At a time when staff retention is firmly under the spotlight in Ireland’s retail industry, our Director of Grocery Retail Recruitment, Nikki Murran, analyses candidate feedback to give her thoughts on how to cultivate long-term employee loyalty.
I recently marked 10 years with Excel Recruitment, and I was amazed by how many people were surprised by this. The recruitment industry can be notorious for high staff turnover, but I always thought we were lucky as we have great staff retention.
But is it luck? Or is there a roadmap, a set of instructions other companies can mirror, which leads to the holy grail of staff longevity?
A hot topic amongst retailers in recent months has been staff retention. One of the most frustrating parts of being an employer or indeed manager is when you invest months in onboarding and training new people, only for them to move on within their first year. It often feels like time entirely wasted – you are only starting to get a return on your investment on the hours of training and they are gone! But why are they going?
Looking at feedback from candidates who have declared themselves “ready to move on” there are some interesting observations that might answer this:
Whilst most retailers indicate the one thing they are doing to retain their people is to increase their salary, it’s very often the last motivation cited by candidates looking for a move. Now don’t get me wrong – if someone feels they are undervalued or underpaid – it’s a top priority! But for the most part, retailers are paying their teams fairly to attract them in the first place. So, whilst salary increases may keep them from leaving – it won’t actually get them to stay if the other factors aren’t right.
Work-life balance is the number one reason candidates go to the trouble of typing out a CV. Since the pandemic there has been a huge shift toward finding a better work-life balance. I don’t think that’s news to anyone. Most of the larger retailers have reduced their management’s contracted hours and many candidates are actively seeking out roles with these businesses. But it’s not all about the contracted hours. Something as simple as a fair distribution of evening and weekend shifts can be one of the best tools to retain staff.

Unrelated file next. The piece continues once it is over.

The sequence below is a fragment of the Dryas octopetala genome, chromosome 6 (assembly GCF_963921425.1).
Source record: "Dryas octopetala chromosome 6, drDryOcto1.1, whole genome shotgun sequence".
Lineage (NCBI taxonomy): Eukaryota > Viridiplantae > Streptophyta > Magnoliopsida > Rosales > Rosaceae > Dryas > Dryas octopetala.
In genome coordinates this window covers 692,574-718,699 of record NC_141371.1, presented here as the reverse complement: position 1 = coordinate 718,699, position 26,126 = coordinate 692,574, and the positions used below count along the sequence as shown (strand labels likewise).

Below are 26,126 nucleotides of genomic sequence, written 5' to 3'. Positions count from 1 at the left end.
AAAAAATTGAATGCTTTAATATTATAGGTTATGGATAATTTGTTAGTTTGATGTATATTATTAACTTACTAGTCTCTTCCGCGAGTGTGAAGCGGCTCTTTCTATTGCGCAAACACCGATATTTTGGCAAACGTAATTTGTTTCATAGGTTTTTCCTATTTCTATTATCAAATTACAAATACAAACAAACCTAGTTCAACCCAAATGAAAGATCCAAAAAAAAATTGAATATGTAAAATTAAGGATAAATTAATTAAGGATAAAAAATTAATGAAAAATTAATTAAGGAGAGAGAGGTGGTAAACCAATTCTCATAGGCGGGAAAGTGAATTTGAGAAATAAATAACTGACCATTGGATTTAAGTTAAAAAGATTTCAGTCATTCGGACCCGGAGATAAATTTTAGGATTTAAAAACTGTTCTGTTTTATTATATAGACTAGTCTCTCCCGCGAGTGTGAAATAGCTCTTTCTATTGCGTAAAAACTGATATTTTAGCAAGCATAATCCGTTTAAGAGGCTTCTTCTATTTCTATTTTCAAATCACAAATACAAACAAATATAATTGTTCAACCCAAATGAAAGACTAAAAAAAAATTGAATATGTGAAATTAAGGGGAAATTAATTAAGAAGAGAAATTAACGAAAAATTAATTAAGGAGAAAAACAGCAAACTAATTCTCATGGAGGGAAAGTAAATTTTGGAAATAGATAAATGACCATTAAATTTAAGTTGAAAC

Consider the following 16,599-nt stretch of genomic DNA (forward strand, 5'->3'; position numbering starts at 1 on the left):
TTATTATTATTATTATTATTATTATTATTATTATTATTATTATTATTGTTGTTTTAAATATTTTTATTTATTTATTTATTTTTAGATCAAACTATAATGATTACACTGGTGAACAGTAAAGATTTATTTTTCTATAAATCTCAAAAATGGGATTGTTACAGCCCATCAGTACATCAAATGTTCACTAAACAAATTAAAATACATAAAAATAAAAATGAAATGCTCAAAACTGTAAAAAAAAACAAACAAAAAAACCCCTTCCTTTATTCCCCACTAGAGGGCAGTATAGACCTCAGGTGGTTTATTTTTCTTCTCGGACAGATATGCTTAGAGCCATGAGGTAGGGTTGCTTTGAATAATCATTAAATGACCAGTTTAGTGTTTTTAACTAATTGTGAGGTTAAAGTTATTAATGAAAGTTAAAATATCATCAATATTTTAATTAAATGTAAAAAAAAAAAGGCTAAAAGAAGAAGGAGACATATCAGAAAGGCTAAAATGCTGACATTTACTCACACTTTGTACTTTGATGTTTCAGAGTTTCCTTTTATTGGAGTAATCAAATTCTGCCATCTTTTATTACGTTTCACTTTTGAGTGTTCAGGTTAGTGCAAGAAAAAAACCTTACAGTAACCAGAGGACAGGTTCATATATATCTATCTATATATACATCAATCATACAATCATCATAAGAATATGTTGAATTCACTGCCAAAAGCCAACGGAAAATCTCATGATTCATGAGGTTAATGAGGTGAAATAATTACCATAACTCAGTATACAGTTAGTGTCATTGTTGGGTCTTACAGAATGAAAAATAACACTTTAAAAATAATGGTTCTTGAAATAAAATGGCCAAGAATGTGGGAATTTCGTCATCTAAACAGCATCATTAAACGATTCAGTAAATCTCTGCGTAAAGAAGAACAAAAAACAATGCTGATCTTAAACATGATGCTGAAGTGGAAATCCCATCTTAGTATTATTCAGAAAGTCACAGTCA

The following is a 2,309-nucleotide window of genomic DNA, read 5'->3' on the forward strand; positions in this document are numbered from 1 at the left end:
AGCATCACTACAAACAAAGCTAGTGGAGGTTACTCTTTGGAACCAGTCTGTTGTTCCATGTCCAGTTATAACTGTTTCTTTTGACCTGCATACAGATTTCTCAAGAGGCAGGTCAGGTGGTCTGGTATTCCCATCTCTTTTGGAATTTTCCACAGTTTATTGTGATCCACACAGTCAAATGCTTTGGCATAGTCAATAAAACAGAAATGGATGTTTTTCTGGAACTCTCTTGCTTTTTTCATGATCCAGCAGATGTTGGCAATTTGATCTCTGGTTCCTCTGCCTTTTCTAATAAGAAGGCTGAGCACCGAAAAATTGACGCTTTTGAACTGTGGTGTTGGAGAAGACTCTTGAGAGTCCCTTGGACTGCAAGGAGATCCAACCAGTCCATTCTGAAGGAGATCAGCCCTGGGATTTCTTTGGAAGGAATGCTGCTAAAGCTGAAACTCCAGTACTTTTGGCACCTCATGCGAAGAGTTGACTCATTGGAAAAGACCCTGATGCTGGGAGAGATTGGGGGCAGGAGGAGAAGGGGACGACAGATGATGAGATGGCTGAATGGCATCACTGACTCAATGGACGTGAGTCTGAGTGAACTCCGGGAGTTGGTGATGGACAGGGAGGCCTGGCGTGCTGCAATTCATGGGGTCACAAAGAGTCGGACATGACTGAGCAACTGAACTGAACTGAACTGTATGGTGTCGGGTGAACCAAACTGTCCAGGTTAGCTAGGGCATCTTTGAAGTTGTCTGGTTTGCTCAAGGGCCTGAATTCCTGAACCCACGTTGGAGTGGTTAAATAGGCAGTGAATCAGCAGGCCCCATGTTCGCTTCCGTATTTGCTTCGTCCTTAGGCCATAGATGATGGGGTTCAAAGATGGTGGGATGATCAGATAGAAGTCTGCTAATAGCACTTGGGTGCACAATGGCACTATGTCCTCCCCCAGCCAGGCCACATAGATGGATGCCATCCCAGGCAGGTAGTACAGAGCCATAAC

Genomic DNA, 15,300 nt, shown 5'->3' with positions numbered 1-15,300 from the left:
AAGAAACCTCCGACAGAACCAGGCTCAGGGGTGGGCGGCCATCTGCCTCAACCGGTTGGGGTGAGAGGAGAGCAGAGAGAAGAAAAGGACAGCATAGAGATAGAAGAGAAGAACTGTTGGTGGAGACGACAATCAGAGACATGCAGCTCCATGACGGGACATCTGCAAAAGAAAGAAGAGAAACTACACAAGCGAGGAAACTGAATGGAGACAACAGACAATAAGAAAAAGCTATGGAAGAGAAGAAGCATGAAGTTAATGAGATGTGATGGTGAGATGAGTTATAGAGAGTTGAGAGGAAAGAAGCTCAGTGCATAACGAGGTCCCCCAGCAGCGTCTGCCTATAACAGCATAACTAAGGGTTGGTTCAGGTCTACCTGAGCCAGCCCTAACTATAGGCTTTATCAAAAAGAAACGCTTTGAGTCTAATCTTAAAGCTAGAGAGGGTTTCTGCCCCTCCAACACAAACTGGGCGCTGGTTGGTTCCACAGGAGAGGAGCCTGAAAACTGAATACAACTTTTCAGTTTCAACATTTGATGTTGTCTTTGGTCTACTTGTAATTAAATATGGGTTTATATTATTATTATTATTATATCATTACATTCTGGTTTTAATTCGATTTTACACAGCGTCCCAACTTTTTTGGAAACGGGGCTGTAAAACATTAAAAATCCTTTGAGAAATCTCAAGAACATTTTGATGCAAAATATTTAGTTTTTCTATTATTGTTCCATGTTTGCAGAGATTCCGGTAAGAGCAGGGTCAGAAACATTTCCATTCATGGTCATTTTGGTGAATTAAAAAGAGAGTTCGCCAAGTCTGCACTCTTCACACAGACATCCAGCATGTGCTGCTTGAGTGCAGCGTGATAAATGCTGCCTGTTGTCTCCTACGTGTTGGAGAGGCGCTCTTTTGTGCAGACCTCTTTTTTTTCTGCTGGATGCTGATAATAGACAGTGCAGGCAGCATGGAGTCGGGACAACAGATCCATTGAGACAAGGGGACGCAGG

Flexibility is probably the perk we hear most from candidates who decline a job move. In fact, I’m sure it’s part of what got me to the 10-year mark with Excel! With small kids, mornings can be hectic – actually, anytime is hectic – but a little flexibility in my working week means I can balance interviews, meetings, bedtime stories, and school drop-offs. In a store setting, it definitely takes a bit more rota planning and tweaking – but I’m sure many would opt for this rather than doing yet another interview or induction!
The little things go a long way also. While candidates don’t explicitly say it – it’s the small things that add up and ultimately form the culture of the company. They say things like – “I like it here”, “I’m happy where I am”, or “It would take a lot to make me move”. These things don’t cost retailers a lot – it’s showing kindness and gratitude for work done. Small tokens for staff on certain days and staff lunches or parties don’t often seem like a big deal but for such small gestures, these things come up more often than you might think when we ask candidates to tell us about their current jobs.
Another subject that comes up time and again is the annual leave quota. I was surprised initially by the strength of this one, but I have had ever-increasing numbers of candidates turning down job offers as they didn’t want to lose their extra annual leave days. Often these extra days come with length of service. So many retailers don’t offer any additional days past statutory but take my word, the ones that do – have a better grip on their staff. When you think about it, it’s the ideal benefit, as you are giving those days to your most experienced people, the ones you really don’t want to lose. The more experienced and valuable they are – the more days they accrue – the harder it is to walk away from them! (and you!)
I was probably only with Excel for six months when I knew that this was somewhere I could stay long-term. I had gone to my CEO with an idea about a flyer and his nearly immediate response, was “if you think it’s a good idea, do it!” That sort of empowerment may seem unimportant, but to me it was pivotal. I felt valued. As the years have gone on and I’ve brought plenty more ideas his way (some better than others and some truly awful) I’ve always felt heard, I’ve always felt valued, and I’ve always felt like my opinion mattered. It’s hard to walk away from that.
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